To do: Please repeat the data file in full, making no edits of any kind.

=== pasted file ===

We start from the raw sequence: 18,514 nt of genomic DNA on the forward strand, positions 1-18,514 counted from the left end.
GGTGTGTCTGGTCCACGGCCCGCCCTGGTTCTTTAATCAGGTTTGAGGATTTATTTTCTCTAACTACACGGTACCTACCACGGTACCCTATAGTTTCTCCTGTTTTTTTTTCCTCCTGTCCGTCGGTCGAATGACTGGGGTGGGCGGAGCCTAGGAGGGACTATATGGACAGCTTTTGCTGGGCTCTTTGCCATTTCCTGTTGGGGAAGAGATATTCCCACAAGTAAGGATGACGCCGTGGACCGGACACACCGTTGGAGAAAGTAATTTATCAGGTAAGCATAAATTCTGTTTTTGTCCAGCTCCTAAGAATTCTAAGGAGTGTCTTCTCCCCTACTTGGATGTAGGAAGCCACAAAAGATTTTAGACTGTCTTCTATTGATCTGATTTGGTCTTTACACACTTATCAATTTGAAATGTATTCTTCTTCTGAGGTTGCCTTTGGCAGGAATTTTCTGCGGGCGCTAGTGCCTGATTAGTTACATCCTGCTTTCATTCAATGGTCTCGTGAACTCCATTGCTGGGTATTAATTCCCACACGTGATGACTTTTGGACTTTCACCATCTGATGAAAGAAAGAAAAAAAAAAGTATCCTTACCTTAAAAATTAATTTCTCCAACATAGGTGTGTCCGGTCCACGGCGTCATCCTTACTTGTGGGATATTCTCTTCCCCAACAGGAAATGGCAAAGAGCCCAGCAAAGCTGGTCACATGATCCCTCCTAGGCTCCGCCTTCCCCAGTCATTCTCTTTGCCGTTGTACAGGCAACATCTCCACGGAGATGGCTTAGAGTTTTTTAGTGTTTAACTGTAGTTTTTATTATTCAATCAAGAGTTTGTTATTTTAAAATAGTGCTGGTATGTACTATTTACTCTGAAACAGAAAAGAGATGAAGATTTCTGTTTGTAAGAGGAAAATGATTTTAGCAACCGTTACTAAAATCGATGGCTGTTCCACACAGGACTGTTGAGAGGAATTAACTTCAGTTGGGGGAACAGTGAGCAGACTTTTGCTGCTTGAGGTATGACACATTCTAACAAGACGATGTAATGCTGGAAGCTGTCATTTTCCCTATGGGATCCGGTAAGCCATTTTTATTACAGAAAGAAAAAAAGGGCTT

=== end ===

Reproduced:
We start from the raw sequence: 18,514 nt of genomic DNA on the forward strand, positions 1-18,514 counted from the left end.
GGTGTGTCTGGTCCACGGCCCGCCCTGGTTCTTTAATCAGGTTTGAGGATTTATTTTCTCTAACTACACGGTACCTACCACGGTACCCTATAGTTTCTCCTGTTTTTTTTTCCTCCTGTCCGTCGGTCGAATGACTGGGGTGGGCGGAGCCTAGGAGGGACTATATGGACAGCTTTTGCTGGGCTCTTTGCCATTTCCTGTTGGGGAAGAGATATTCCCACAAGTAAGGATGACGCCGTGGACCGGACACACCGTTGGAGAAAGTAATTTATCAGGTAAGCATAAATTCTGTTTTTGTCCAGCTCCTAAGAATTCTAAGGAGTGTCTTCTCCCCTACTTGGATGTAGGAAGCCACAAAAGATTTTAGACTGTCTTCTATTGATCTGATTTGGTCTTTACACACTTATCAATTTGAAATGTATTCTTCTTCTGAGGTTGCCTTTGGCAGGAATTTTCTGCGGGCGCTAGTGCCTGATTAGTTACATCCTGCTTTCATTCAATGGTCTCGTGAACTCCATTGCTGGGTATTAATTCCCACACGTGATGACTTTTGGACTTTCACCATCTGATGAAAGAAAGAAAAAAAAAAGTATCCTTACCTTAAAAATTAATTTCTCCAACATAGGTGTGTCCGGTCCACGGCGTCATCCTTACTTGTGGGATATTCTCTTCCCCAACAGGAAATGGCAAAGAGCCCAGCAAAGCTGGTCACATGATCCCTCCTAGGCTCCGCCTTCCCCAGTCATTCTCTTTGCCGTTGTACAGGCAACATCTCCACGGAGATGGCTTAGAGTTTTTTAGTGTTTAACTGTAGTTTTTATTATTCAATCAAGAGTTTGTTATTTTAAAATAGTGCTGGTATGTACTATTTACTCTGAAACAGAAAAGAGATGAAGATTTCTGTTTGTAAGAGGAAAATGATTTTAGCAACCGTTACTAAAATCGATGGCTGTTCCACACAGGACTGTTGAGAGGAATTAACTTCAGTTGGGGGAACAGTGAGCAGACTTTTGCTGCTTGAGGTATGACACATTCTAACAAGACGATGTAATGCTGGAAGCTGTCATTTTCCCTATGGGATCCGGTAAGCCATTTTTATTACAGAAAGAAAAAAAGGGCTT